9 Tell-Tale Signs That Help You Know When Your Baby Is Ready for Potty Training

As your baby grows, they amaze you by learning new things every day. Just like your little one learns to sit up, crawl, or walk – potty training is a skill they need to hone over time. Babies may exhibit signs of readiness for potty training anytime between 18 months to 3 years. But age is not the only factor that determines the time to start baby potty training. It can only begin after a certain level of emotional and physical development has taken place.

So how can you find out when to start potty training? The answer lies in some tell-tale signs in your child’s behaviour and routine actions. Even though every child is different, there are some common tell-tale signs you can look for.

Watch out for these nine signs of potty-training readiness in your baby –

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  1. You are Changing Fewer Wet Diapers – Up until 20 months, babies pee pretty frequently and have very little bladder control. But as they begin to develop a matured myelin in their nervous system, they begin to feel and control the urge to pee. If your toddler stays dry for two or more hours at a stretch and usually awakens without wetness – they are physically ready for potty training.
  2. Predictable Bowel Movements – You may notice that your baby poops at the same time each day. It could be right after meals, just before bedtime or early every morning. Use this routine to your advantage by sitting them down on a potty seat at that time every day to start potty training.
  3. Communicate Body Functions – Your baby may begin announcing body functions like bowel movements by saying something or gesturing. Some children start to say words like ‘potty!’ or ‘I am pooping now!’ while others make other gestures like fisting their hands, making grunting noises or slinking into a corner where no one can see them do their business. Broadcasting bodily functions show that your child is aware of their need to use a toilet and is ready for potty training.
  4. Can Perform Simple Undressing Tasks – Babies must learn to pull down their pants or underwear before they begin potty training. Children who can perform basic undressing will be more comfortable during potty training.
  5. Understands Bathroom Lingo – A child should understand the meanings of words like ‘potty’ or ‘pee-pee’ or any other word related to using the toilet, used by others at home. Only when your baby understands these terms can they express the need to use the bathroom.
  6. Being Aware of a Dirty Diaper & Pulling it / Trying to Take it Off – Some babies begin to express their displeasure at a dirty diaper when they are ready for potty training. It is a sign to start potty training if you notice your baby pulling at the dirty diaper, trying to pull it off, or asking for a diaper change after they poop.
  7. Interest in Potty Training / Wants to Sit on the Potty – You are more likely to see this trait in babies who spend time around other children their age, perhaps at day-care or with a slightly older sibling and potty trained. When your baby starts to understand that everyone around them uses the potty regularly, they may get interested in using it themselves. That’s a great place to start baby potty training.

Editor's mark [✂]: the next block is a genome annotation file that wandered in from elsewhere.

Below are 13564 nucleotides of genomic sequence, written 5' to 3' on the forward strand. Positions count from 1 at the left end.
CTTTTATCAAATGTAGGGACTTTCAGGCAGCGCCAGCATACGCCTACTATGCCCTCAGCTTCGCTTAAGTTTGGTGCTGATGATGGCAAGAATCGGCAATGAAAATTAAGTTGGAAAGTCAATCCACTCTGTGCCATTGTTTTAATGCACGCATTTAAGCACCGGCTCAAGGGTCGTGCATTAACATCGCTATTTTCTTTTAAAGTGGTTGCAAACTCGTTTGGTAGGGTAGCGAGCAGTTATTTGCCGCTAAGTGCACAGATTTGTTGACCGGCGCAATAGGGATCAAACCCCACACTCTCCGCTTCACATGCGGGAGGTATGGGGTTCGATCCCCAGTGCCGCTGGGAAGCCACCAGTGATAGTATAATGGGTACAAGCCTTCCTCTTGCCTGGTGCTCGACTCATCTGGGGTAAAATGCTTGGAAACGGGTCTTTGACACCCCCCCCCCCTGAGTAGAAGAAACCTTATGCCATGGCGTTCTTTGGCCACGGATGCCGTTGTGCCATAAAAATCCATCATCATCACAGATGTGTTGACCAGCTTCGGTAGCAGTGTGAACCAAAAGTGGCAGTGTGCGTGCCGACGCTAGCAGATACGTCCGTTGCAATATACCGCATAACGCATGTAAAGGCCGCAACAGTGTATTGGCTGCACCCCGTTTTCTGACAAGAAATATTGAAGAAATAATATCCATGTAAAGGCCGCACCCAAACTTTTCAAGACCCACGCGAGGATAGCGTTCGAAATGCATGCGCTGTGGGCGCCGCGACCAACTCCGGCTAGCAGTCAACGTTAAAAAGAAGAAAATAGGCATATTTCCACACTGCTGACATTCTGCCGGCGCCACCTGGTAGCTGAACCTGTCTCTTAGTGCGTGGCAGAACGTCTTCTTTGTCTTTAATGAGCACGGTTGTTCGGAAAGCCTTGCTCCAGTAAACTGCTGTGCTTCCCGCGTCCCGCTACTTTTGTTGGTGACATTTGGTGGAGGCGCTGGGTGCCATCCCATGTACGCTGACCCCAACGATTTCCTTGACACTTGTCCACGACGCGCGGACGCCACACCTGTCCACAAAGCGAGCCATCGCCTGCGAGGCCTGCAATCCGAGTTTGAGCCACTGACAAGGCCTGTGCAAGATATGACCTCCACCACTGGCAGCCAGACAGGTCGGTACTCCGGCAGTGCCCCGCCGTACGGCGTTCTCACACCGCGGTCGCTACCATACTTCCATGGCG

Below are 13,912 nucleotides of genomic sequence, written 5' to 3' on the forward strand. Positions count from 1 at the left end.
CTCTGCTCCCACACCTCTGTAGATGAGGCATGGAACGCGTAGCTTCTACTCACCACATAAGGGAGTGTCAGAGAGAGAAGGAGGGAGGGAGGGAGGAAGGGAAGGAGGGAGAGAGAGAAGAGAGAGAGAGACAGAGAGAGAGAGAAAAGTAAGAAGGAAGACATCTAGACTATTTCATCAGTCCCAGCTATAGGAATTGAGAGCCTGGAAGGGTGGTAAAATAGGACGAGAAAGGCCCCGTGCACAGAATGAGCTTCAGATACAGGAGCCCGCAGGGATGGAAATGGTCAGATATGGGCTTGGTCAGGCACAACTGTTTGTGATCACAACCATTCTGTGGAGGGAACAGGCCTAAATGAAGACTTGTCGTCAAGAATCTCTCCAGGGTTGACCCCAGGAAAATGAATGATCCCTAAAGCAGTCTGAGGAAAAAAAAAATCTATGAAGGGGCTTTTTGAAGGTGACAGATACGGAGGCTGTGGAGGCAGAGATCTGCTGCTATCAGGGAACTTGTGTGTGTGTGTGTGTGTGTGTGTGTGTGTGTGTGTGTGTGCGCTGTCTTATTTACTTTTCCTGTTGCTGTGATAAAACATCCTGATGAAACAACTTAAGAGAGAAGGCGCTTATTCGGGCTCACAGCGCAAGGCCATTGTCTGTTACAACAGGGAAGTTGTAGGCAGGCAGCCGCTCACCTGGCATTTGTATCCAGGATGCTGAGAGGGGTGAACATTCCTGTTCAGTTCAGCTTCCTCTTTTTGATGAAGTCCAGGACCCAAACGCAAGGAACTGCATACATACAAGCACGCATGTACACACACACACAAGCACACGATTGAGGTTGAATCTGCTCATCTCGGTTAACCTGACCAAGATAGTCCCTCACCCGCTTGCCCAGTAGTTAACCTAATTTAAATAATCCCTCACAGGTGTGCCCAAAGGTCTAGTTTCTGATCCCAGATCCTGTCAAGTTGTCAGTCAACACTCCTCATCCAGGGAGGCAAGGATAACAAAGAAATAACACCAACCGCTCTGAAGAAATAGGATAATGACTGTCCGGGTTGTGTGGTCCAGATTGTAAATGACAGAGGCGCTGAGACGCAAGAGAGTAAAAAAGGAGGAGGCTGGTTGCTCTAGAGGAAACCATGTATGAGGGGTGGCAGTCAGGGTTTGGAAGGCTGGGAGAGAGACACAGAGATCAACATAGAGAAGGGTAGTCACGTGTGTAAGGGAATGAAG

8. Wants to Wear Underwear – Kids who are ready to start potty training start asking to wear underwear instead of a diaper. Wearing underwear is infinitely more comfortable than wearing a diaper, and that motivates your baby to start potty training. Try potty training pants that are comfortable and easy for your child to wear or take off during potty training.
  9. Able to Follow Directions – Children capable of following basic instructions, for example, “Keep your toy on the table and sit down…” are likely to succeed at potty training. Your child needs to understand your instructions to go to the bathroom, undress, sit on the potty, and clean them when done.
Also Read:   Preterm Babies: How are they Cared For

Perhaps the most important thing to remember as a parent or a caregiver is to remain patient with your child as they go through baby potty training. It takes some time for a child to transition from diapers to using the toilet, and they can only do it with your support. Cleaning up pee-pee or potty accidents can be frustrating, but the key is to be positive and helpful.

Author Bio:

Neha Divan, a toddler-mom, works as part of the content team at SuperBottoms, a baby product brand that develops innovative and sustainable products, like the No.1 best-selling reusable cloth diaper in India. She is passionate about empowering parents with her content to help make parenting a little easier and a lot more fun. She often writes from the first-hand experience and has a knack for presenting her ideas clearly which lets her readers connect with her content. Art & craft are her things and she also loves coming up with fun and healthy recipes for kids.

Reference:

  1. https://www.pull-ups.com/en-us/potty-training/when-to-start/6-signs-your-child-is-ready
  2. https://www.pampers.com/en-us/toddler/potty-training/article/when-to-start-potty-training-signs-your-child-is-ready
  3. https://www.whattoexpect.com/toddler/potty-training/signs-of-readiness.aspx
  4. https://www.parents.com/toddlers-preschoolers/potty-training/basics/10-signs-your-child-is-ready-to-start-potty-training/

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